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solutions to analytical exe of "Econometrics"

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  • Nov. 22, 2003, revised Dec. 27, 2003 Hayashi Econometrics

    Solution to Chapter 1 Analytical Exercises

    1. (Reproducing the answer on p. 84 of the book)

    (yX)(y X) = [(y Xb) + X(b )][(y Xb) + X(b )](by the add-and-subtract strategy)

    = [(y Xb) + (b )X][(y Xb) + X(b )]

    = (y Xb)(y Xb) + (b )X(y Xb)+ (y Xb)X(b ) + (b )XX(b )

    = (y Xb)(y Xb) + 2(b )X(y Xb) + (b )XX(b )(since (b )X(y Xb) = (y Xb)X(b ))

    = (y Xb)(y Xb) + (b )XX(b )(since X(y Xb) = 0 by the normal equations)

    (y Xb)(y Xb)(since (b )XX(b ) = zz =

    ni=1

    z2i 0 where z X(b )).

    2. (a), (b). If X is an nK matrix of full column rank, then XX is symmetric and invertible.It is very straightforward to show (and indeed youve been asked to show in the text) thatMX InX(XX)1X is symmetric and idempotent and that MXX = 0. In this question,set X = 1 (vector of ones).

    (c)

    M1y = [In 1(11)11]y= y 1

    n11y (since 11 = n)

    = y 1n

    1ni=1

    yi = y 1 y

    (d) Replace y by X in (c).

    3. Special case of the solution to the next exercise.

    4. From the normal equations (1.2.3) of the text, we obtain

    (a) [X1X2

    ][X1

    ... X2][

    b1b2

    ]=[

    X1X2

    ]y.

    Using the rules of multiplication of partitioned matrices, it is straightforward to derive ()and () from the above.

    1

  • (b) By premultiplying both sides of () in the question by X1(X1X1)1, we obtainX1(X1X1)

    1X1X1b1 = X1(X1X1)1X1X2b2 + X1(X1X1)1X1y X1b1 = P1X2b2 + P1y

    Substitution of this into () yieldsX2(P1X2b2 + P1y) + X2X2b2 = X2y

    X2(IP1)X2b2 = X2(IP1)y X2M1X2b2 = X2M1y

    X2M1M1X2b2 = X2M1M1y (since M1 is symmetric & idempotent) X2X2b2 = X2y.

    Therefore,

    b2 = (X2X2)1X2y

    (The matrix X2X2 is invertible because X2 is of full column rank. To see that X2 is of fullcolumn rank, suppose not. Then there exists a non-zero vector c such that X2c = 0. But

    X2c = X2cX1d where d (X1X1)1X1X2c. That is, Xpi = 0 for pi [d

    c

    ]. This is

    a contradiction because X = [X1... X2] is of full column rank and pi 6= 0.)

    (c) By premultiplying both sides of y = X1b1 + X2b2 + e by M1, we obtain

    M1y = M1X1b1 + M1X2b2 + M1e.

    Since M1X1 = 0 and y M1y, the above equation can be rewritten asy = M1X2b2 + M1e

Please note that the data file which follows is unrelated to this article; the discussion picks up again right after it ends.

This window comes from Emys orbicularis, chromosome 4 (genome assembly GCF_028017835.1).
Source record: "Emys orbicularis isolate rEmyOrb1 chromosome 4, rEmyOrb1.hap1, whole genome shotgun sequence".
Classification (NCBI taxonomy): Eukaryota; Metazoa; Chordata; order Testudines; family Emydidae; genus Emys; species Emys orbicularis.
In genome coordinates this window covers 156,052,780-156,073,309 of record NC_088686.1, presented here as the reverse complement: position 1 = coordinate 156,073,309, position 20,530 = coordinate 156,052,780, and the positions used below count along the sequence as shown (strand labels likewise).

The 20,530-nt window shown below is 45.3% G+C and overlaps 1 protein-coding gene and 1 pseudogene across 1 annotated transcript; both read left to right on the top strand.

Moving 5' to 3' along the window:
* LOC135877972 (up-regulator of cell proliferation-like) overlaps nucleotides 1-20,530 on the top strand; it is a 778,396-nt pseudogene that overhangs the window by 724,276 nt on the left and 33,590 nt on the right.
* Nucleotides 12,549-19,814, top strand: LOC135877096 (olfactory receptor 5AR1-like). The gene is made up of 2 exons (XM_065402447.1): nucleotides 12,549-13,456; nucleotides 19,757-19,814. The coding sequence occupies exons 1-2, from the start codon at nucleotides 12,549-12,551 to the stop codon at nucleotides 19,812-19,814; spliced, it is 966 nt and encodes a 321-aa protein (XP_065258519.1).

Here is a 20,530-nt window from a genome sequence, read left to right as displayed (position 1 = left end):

= X2b2 + M1e.

    M1e = e because

    M1e = (IP1)e= eP1e= eX1(X1X1)1X1e= e (since X1e = 0 by normal equations).

    (d) From (b), we have

    b2 = (X2X2)1X2y

    = (X2X2)1X2M

    1M1y

    = (X2X2)1X2y.

    Therefore, b2 is the OLS coefficient estimator for the regression y on X2. The residualvector from the regression is

    y X2b2 = (y y) + (y X2b2)= (y M1y) + (y X2b2)= (y M1y) + e (by (c))= P1y + e.

    2

  • This does not equal e because P1y is not necessarily zero. The SSR from the regressionof y on X2 can be written as

    (y X2b2)(y X2b2) = (P1y + e)(P1y + e)= (P1y)(P1y) + ee (since P1e = X1(X1X1)

    1X1e = 0).

    This does not equal ee if P1y is not zero.

    (e) From (c), y = X2b2 + e. So

    yy = (X2b2 + e)(X2b2 + e)

    = b2X2X2b2 + e

    e (since X2e = 0).

    Since b2 = (X2X2)1X2y, we have b

    2X2X2b2 = y

    X2(X2M1X2)1X2y.

    (f) (i) Let b1 be the OLS coefficient estimator for the regression of y on X1. Then

    b1 = (X1X1)1X1y

    = (X1X1)1X1M1y

    = (X1X1)1(M1X1)y

    = 0 (since M1X1 = 0).

    So SSR1 = (y X1b1)(y X1b1) = yy.(ii) Since the residual vector from the regression of y on X2 equals e by (c), SSR2 = ee.

    (iii) From the Frisch-Waugh Theorem, the residuals from the regression of y on X1 andX2 equal those from the regression of M1y (= y) on M1X2 (= X2). So SSR3 = ee.

    5. (a) The hint is as good as the answer.

    (b) Let yX, the residuals from the restricted regression. By using the add-and-subtractstrategy, we obtain

    y X = (y Xb) + X(b ).So

    SSRR = [(y Xb) + X(b )][(y Xb) + X(b )]= (y Xb)(y Xb) + (b )XX(b ) (since X(y Xb) = 0).

    But SSRU = (y Xb)(y Xb), so

    SSRR SSRU = (b )XX(b )= (Rb r)[R(XX)1R]1(Rb r) (using the expresion for from (a))= R(XX)1R (using the expresion for from (a))

    = X(XX)1X (by the first order conditions that X(y X) = R)= P.

    (c) The F -ratio is defined as

    F (Rb r)[R(XX)1R]1(Rb r)/r

    s2(where r = #r) (1.4.9)

    3

  • Since (Rb r)[R(XX)1R]1(Rb r) = SSRR SSRU as shown above, the F -ratiocan be rewritten as

    F =(SSRR SSRU )/r

    s2

    =(SSRR SSRU )/r

    ee/(nK)=

    (SSRR SSRU )/rSSRU/(nK)

    Therefore, (1.4.9)=(1.4.11).

    6. (a) Unrestricted model: y = X + , where

    y(N1)

    =

    y1...yn

    , X(NK)

    =

    1 x12 . . . x1K... ... . . . ...1 xn2 . . . xnK

    , (K1)

    =

    1...n

    .Restricted model: y = X + , R = r, where

    R((K1)K)

    =